02 Mar 2016
Testimony: By “Ben”
Read the first post to this testimony here. The power and hope to overcome pornography and other sexual struggles is not found in resisting impulses, changing one’s habits, or even in religious practices. It’s found in the power of relationship—specifically the transformative grace of Jesus Christ. One of our former support group members, who wishes to be anonymous, shares his story.
The turning point finally came through tragedy. My wife died, having suffered twenty years with a disabling illness. My horrible grief magnified the pain of my guilt. I know it doesn’t seem possible, but I loved my wife. I thought that God was punishing me by taking her. I know now this was not true. Perhaps he was protecting her from the potential consequences of my sin. In any case, God was demonstrating a “severe mercy.” It was severe and painful, but merciful because he was using these horrific circumstances to draw me to himself. I was finally reaching the point where I had had enough of the struggle.
Over the next twenty months, the Lord continued to draw me to himself as I began to regularly call out for him to reveal himself to me and take away the pain. For a long time, my behaviors did not change. Still trying to self-medicate, I engaged in sex more frequently and took more sexual risks. But I did not stop praying.
Two years after my wife’s death, I learned from my church’s new pastor that my spiritual condition was far worse than I thought. I had always thought that homosexuality and pornography were the roots of my sin problem. However, even before he knew my secret, my pastor told me that I did not need to merely stop sinning but also find rest from struggling. Such rest could only be found in the love of Jesus Christ.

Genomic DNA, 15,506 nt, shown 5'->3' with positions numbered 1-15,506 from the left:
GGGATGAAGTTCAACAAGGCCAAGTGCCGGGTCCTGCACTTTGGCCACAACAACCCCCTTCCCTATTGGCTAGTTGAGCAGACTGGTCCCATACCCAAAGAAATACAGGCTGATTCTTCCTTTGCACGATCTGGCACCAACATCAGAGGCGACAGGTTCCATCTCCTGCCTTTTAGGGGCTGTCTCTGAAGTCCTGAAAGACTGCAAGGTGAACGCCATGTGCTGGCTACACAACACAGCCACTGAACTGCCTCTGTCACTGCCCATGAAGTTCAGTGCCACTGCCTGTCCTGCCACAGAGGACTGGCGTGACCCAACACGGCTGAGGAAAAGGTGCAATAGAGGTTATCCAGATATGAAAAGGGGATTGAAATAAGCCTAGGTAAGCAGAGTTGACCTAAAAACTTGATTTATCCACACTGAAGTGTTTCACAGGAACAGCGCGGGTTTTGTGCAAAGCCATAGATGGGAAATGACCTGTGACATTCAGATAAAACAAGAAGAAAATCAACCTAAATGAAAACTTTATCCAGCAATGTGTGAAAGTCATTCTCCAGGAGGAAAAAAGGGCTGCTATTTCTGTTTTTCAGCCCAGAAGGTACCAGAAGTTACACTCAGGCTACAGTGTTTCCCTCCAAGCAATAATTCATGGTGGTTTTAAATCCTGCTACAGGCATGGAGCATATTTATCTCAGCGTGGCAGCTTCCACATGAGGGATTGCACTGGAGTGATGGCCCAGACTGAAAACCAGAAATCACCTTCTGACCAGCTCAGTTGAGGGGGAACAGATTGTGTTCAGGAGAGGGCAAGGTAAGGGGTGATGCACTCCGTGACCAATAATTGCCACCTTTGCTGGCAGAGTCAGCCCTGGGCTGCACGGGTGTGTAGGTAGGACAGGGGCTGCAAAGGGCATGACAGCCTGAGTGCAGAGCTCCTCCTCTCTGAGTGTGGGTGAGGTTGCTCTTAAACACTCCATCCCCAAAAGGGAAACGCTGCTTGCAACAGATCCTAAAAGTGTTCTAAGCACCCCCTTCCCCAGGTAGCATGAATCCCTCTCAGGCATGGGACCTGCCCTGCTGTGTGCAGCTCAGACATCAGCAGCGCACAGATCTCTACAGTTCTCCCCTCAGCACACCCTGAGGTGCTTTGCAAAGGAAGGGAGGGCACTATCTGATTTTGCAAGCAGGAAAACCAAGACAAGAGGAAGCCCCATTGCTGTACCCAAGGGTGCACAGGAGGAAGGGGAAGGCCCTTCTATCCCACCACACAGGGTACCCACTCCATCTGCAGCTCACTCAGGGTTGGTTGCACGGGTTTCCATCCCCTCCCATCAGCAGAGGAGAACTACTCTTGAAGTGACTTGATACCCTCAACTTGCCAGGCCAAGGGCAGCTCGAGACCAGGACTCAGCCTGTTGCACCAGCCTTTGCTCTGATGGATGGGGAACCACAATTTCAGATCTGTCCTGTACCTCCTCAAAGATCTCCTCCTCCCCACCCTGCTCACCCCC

One Sunday, my pastor preached on the man who came to Jesus with his demon-possessed son (Mark 9:14-29) for healing. When Jesus asked him if he believed Jesus could do the healing, the man replied, “I believe; help my unbelief” (Mark 9:24, ESV).
I needed help to believe that God could love me in spite of my sin
I was that man! I had believed in Jesus since I was five years old but still thought that God’s love was contingent on my behavior. I needed help to accept that I could never make myself righteous in God’s eyes. I needed help to believe that God could love me in spite of my sin. I needed to believe that not only did Jesus suffer the punishment for sin that I deserved, but that God had also credited Jesus’ sinless life to me. I needed help to believe that I was no longer an object of God’s wrath, but a son in whom he delighted. I prayed for another nine months, meditating on various scriptures, and tearfully crying out, “Help me overcome my unbelief.”
Finally, my desire to know God’s love was so great that nothing else mattered. I lost all fear of rejection. A friendship had been growing between my pastor and me. I told him that I wanted to share something I had never revealed to anyone. After my confession, to my amazement, he did not turn from me in disgust but told me that God loved me and he loved me. He showed me Romans 2:4 where Paul writes that God’s kindness leads us to repent. Through my friend, I felt God’s pleasure for the first time. I repented.
When I confessed to my pastor, I was waiting for the stones. Instead, my friend told me there was no more condemnation. Jesus, my Savior, had set me free at last.